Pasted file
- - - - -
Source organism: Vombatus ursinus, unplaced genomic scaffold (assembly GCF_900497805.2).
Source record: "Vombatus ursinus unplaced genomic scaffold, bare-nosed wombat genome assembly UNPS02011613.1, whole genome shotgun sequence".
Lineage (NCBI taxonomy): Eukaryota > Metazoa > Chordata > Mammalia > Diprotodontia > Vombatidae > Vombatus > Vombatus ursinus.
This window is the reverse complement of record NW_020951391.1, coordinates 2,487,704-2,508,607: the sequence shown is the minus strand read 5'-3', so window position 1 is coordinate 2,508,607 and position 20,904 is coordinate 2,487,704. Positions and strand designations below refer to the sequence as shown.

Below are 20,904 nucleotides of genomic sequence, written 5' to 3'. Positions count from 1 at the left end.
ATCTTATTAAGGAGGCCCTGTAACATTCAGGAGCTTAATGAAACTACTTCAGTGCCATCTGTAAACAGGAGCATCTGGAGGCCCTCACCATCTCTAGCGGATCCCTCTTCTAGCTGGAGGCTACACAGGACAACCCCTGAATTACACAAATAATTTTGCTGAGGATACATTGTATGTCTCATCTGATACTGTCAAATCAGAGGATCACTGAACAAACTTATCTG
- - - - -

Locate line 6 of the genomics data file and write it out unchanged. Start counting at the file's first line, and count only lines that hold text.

ATCTTATTAAGGAGGCCCTGTAACATTCAGGAGCTTAATGAAACTACTTCAGTGCCATCTGTAAACAGGAGCATCTGGAGGCCCTCACCATCTCTAGCGGATCCCTCTTCTAGCTGGAGGCTACACAGGACAACCCCTGAATTACACAAATAATTTTGCTGAGGATACATTGTATGTCTCATCTGATACTGTCAAATCAGAGGATCACTGAACAAACTTATCTG